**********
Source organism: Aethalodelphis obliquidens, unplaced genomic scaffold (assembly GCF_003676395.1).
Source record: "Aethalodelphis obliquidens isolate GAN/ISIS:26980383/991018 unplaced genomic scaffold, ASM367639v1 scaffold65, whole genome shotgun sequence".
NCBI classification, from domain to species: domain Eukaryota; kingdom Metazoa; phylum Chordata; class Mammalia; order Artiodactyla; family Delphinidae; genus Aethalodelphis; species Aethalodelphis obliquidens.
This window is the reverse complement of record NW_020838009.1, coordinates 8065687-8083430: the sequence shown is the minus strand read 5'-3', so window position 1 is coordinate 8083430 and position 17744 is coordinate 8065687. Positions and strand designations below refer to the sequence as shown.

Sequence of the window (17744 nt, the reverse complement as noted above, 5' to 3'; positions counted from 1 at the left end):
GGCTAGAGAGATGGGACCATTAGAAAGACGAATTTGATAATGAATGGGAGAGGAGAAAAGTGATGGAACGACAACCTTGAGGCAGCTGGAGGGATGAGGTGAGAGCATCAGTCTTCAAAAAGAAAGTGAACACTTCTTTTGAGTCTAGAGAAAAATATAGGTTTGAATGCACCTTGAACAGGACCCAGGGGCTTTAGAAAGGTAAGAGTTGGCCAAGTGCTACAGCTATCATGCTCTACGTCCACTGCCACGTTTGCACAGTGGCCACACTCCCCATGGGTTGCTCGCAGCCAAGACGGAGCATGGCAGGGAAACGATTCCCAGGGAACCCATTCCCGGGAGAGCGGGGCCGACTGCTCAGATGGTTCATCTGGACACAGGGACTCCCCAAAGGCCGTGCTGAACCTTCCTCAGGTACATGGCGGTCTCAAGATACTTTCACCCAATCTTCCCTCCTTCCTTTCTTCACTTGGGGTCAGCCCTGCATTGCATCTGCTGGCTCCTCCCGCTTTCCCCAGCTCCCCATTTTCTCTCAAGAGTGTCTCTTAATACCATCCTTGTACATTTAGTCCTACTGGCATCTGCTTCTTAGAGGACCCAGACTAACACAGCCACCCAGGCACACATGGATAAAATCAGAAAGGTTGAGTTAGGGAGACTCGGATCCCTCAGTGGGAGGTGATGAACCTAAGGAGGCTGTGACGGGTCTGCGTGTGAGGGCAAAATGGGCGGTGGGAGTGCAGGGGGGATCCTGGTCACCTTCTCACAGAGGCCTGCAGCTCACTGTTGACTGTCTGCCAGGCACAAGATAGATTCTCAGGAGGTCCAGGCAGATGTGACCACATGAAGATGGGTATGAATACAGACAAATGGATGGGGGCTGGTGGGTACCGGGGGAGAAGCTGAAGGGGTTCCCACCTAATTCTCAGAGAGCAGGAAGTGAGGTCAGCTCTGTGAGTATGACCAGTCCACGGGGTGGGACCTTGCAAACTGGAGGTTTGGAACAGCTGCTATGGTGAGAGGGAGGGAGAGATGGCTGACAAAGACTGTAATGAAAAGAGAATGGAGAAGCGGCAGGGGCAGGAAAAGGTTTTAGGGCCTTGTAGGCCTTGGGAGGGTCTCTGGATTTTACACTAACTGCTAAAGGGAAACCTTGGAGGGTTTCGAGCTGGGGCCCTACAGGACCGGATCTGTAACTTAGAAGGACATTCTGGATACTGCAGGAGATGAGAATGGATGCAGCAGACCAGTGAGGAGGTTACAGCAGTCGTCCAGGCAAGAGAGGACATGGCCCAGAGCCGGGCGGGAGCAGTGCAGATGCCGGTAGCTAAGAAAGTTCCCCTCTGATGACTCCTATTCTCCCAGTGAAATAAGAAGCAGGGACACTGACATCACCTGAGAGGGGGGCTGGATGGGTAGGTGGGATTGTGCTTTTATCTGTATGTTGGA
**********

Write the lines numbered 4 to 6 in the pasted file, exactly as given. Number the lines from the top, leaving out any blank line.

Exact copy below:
This window is the reverse complement of record NW_020838009.1, coordinates 8065687-8083430: the sequence shown is the minus strand read 5'-3', so window position 1 is coordinate 8083430 and position 17744 is coordinate 8065687. Positions and strand designations below refer to the sequence as shown.

Sequence of the window (17744 nt, the reverse complement as noted above, 5' to 3'; positions counted from 1 at the left end):
GGCTAGAGAGATGGGACCATTAGAAAGACGAATTTGATAATGAATGGGAGAGGAGAAAAGTGATGGAACGACAACCTTGAGGCAGCTGGAGGGATGAGGTGAGAGCATCAGTCTTCAAAAAGAAAGTGAACACTTCTTTTGAGTCTAGAGAAAAATATAGGTTTGAATGCACCTTGAACAGGACCCAGGGGCTTTAGAAAGGTAAGAGTTGGCCAAGTGCTACAGCTATCATGCTCTACGTCCACTGCCACGTTTGCACAGTGGCCACACTCCCCATGGGTTGCTCGCAGCCAAGACGGAGCATGGCAGGGAAACGATTCCCAGGGAACCCATTCCCGGGAGAGCGGGGCCGACTGCTCAGATGGTTCATCTGGACACAGGGACTCCCCAAAGGCCGTGCTGAACCTTCCTCAGGTACATGGCGGTCTCAAGATACTTTCACCCAATCTTCCCTCCTTCCTTTCTTCACTTGGGGTCAGCCCTGCATTGCATCTGCTGGCTCCTCCCGCTTTCCCCAGCTCCCCATTTTCTCTCAAGAGTGTCTCTTAATACCATCCTTGTACATTTAGTCCTACTGGCATCTGCTTCTTAGAGGACCCAGACTAACACAGCCACCCAGGCACACATGGATAAAATCAGAAAGGTTGAGTTAGGGAGACTCGGATCCCTCAGTGGGAGGTGATGAACCTAAGGAGGCTGTGACGGGTCTGCGTGTGAGGGCAAAATGGGCGGTGGGAGTGCAGGGGGGATCCTGGTCACCTTCTCACAGAGGCCTGCAGCTCACTGTTGACTGTCTGCCAGGCACAAGATAGATTCTCAGGAGGTCCAGGCAGATGTGACCACATGAAGATGGGTATGAATACAGACAAATGGATGGGGGCTGGTGGGTACCGGGGGAGAAGCTGAAGGGGTTCCCACCTAATTCTCAGAGAGCAGGAAGTGAGGTCAGCTCTGTGAGTATGACCAGTCCACGGGGTGGGACCTTGCAAACTGGAGGTTTGGAACAGCTGCTATGGTGAGAGGGAGGGAGAGATGGCTGACAAAGACTGTAATGAAAAGAGAATGGAGAAGCGGCAGGGGCAGGAAAAGGTTTTAGGGCCTTGTAGGCCTTGGGAGGGTCTCTGGATTTTACACTAACTGCTAAAGGGAAACCTTGGAGGGTTTCGAGCTGGGGCCCTACAGGACCGGATCTGTAACTTAGAAGGACATTCTGGATACTGCAGGAGATGAGAATGGATGCAGCAGACCAGTGAGGAGGTTACAGCAGTCGTCCAGGCAAGAGAGGACATGGCCCAGAGCCGGGCGGGAGCAGTGCAGATGCCGGTAGCTAAGAAAGTTCCCCTCTGATGACTCCTATTCTCCCAGTGAAATAAGAAGCAGGGACACTGACATCACCTGAGAGGGGGGCTGGATGGGTAGGTGGGATTGTGCTTTTATCTGTATGTTGGA